Behavioral screening, the future of airport security?
By Dana Rosenblatt
TEL AVIV, Israel (CNN) — Keep your shoes and belts on: Waiting in long airport security lines to pass through metal detectors may soon be a thing of the past.
Security experts say focus is shifting from analyzing the content of carry-ons to analyzing the content of passengers’ intentions and emotions.
“We are seeing a needed paradigm shift when it comes to security,” says Omer Laviv, CEO of ATHENA GS3, an Israeli-based security company.
“This ‘brain-fingerprinting,’ or technology which checks for behavioral intent, is much more developed than we think.”
Nowhere is the need for cutting-edge security more acute than Israel, which faces constant security threats. For this reason, Israel has become a leader in developing security technology.
Several Israeli-based technology companies are developing detection systems that pick up signs of emotional strain, a psychological red flag that a passenger may intend to commit an act of terror. Speedier and less intrusive than metal detectors, these systems may eventually restore some efficiency to the airplane boarding process.
One firm, WeCU (pronounced “We See You”) Technologies, employs a combination of infra-red technology, remote sensors and imagers, and flashing of subliminal images, such as a photo of Osama bin Laden. Developers say the combination of these technologies can detect a person’s reaction to certain stimuli by reading body temperature, heart rate and respiration, signals a terrorist unwittingly emits before he plans to commit an attack.
WeCU has received grants from the Transportation Security Administration within the U.S. Department of Homeland Security, which hopes to implement a system to pinpoint internal threats such as airline employees intending terrorist acts.
Once these technologies are in place, a passenger may pass through a security screening without realizing it. For example, passengers could use an automated check-in system or gaze at a screen with departures information without realizing they’ve just been exposed to the words “Islamic jihad” written in Arabic.
These stimuli, explains Givon, will intrinsically elicit some sort of biometric response — whether the passenger knows it or not — that can be picked up by WeCU’s strategically placed sensors.
“I believe that we introduce a new layer in security,” Givon says. “This is something that couldn’t be done in the past: finding the connection between a certain individual and the intent to harm.”
The Orwellian-sounding startup has gone further to develop a system that detects a passenger’s behavioral intentions by scanning their every step, literally. While walking around certain parts of the airport terminal, a passenger may not realize he has stepped on a “smart carpet” filled with hidden biometric sensors.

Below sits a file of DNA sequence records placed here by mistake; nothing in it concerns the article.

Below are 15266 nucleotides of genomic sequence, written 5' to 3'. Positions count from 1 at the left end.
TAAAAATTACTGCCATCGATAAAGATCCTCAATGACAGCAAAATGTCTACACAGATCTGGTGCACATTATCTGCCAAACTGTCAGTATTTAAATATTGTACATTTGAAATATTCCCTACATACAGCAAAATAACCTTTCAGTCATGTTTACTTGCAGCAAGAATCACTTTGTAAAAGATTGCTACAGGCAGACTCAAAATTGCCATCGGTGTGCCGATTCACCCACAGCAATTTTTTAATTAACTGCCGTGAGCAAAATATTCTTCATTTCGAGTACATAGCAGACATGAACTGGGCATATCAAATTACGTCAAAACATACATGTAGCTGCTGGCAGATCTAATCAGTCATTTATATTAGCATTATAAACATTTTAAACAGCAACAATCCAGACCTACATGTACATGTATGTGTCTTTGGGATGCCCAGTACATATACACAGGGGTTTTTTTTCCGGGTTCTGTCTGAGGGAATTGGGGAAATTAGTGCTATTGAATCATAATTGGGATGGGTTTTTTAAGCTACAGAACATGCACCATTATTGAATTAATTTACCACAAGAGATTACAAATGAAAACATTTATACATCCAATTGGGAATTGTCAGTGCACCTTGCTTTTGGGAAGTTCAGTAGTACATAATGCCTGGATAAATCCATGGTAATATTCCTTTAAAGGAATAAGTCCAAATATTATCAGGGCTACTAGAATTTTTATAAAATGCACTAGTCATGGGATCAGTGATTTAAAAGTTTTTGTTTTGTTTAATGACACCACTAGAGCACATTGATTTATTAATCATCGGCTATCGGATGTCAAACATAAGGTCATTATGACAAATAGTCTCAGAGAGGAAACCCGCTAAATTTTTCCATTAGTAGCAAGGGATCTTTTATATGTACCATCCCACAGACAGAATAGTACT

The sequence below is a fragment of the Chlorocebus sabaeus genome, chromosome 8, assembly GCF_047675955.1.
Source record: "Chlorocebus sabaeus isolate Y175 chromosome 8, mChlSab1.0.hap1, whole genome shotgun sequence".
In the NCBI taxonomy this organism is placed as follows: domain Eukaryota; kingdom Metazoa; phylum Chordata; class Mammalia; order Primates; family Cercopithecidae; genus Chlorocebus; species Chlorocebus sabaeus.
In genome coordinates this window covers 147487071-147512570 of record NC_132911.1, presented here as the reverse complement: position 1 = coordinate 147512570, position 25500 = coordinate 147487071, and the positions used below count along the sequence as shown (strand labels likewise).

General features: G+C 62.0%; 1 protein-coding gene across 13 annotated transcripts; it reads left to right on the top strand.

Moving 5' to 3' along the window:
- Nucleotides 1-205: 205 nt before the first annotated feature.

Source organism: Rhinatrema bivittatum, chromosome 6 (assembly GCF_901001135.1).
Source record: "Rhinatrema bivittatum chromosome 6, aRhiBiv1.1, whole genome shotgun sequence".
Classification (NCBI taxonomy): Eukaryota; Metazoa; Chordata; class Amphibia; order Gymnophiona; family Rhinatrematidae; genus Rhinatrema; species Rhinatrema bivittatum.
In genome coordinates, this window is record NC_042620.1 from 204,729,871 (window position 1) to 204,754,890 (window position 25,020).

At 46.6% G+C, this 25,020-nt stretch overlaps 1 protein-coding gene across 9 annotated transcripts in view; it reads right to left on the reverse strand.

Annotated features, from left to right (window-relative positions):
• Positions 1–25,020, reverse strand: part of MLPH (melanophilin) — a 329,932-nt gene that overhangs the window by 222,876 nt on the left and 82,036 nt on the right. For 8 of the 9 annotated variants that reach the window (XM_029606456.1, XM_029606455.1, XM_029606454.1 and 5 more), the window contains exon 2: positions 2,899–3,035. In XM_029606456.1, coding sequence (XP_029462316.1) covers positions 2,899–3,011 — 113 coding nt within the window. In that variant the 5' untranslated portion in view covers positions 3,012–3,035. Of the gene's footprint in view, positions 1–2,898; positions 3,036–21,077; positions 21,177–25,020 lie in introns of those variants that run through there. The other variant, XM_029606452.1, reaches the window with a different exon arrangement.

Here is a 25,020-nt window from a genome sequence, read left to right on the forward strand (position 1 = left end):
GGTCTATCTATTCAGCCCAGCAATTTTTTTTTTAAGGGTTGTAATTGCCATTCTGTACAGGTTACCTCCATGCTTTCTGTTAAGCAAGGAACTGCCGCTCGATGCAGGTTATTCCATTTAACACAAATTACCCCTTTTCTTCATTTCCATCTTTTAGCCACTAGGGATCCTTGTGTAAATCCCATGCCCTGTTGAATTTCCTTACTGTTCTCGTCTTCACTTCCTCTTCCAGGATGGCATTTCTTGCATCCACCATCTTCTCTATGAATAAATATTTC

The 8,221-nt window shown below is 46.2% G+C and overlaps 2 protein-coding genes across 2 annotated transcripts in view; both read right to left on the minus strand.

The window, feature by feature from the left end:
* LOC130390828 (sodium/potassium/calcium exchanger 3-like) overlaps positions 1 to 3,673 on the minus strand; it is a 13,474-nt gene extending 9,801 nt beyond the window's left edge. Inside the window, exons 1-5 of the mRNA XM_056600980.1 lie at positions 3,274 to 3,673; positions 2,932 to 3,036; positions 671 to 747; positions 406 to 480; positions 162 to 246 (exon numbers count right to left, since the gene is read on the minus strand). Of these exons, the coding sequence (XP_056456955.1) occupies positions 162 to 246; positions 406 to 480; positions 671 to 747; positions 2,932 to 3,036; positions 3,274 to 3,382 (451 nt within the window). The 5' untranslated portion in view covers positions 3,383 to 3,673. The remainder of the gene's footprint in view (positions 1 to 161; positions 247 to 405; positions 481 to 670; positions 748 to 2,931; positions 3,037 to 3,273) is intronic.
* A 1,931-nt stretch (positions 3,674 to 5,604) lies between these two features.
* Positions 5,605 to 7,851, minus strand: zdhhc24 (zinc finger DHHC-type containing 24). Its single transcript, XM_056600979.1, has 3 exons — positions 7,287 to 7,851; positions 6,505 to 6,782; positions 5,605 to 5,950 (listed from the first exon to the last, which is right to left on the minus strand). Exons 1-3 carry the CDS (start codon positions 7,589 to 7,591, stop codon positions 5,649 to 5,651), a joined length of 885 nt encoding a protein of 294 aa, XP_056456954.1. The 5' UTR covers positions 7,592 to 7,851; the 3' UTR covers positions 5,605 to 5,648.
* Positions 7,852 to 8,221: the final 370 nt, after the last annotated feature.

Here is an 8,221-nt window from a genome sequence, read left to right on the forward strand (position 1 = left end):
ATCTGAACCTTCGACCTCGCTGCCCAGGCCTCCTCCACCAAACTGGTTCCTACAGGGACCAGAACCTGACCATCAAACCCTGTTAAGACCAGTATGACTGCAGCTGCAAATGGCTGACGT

The technology is still under development, says Givon, who believes it will be strong enough to pick up biometric information from a footstep. If a passenger is wearing heavy hiking boots, for example, WeCU will rely on biometric sensors combined with video and thermal biometric imaging to detect malicious intent.
Another option from WeCU is a “smart seat,” or cushion full of hidden biometric sensors that could provide a more detailed read on someone sitting in an airport waiting area, Givon says.
Givon is negotiating contracts with airports worldwide and believes his company’s technology may be implemented as soon as 2010.
Nemesysco, another Israeli-based technology company, believes the key to a person’s emotions and intentions lies in their voice. The company’s patented LVA, or Layered Voice Analysis, technology can pick up verbal cues from a passenger who may pose a threat.
Nemesysco’s devices use a series of patented signal-processing algorithms that can differentiate between a “normal” voice and a”’stressed” voice. If emotional stress is detected, officials can determine if the passenger should be taken aside for further questioning.
The system works on the premise that all voices have a certain frequency, and any deviation of that baseline frequency can indicate stress.
Liberman says it takes approximately five to 10 seconds for their system to capture a “normal” voice in casual conversation, which establishes a baseline. Their system then measures changes from the baseline voice that signify an increase in stress, excitement, anticipation, hesitation or other emotions that can indicate a potential terrorism threat.
A computer processes the voice patterns and then flashes words such as “high risk,” “medium risk,” “excited” and “highly stressed.” Through his system, Liberman says, he “can see what’s going on in your brain.”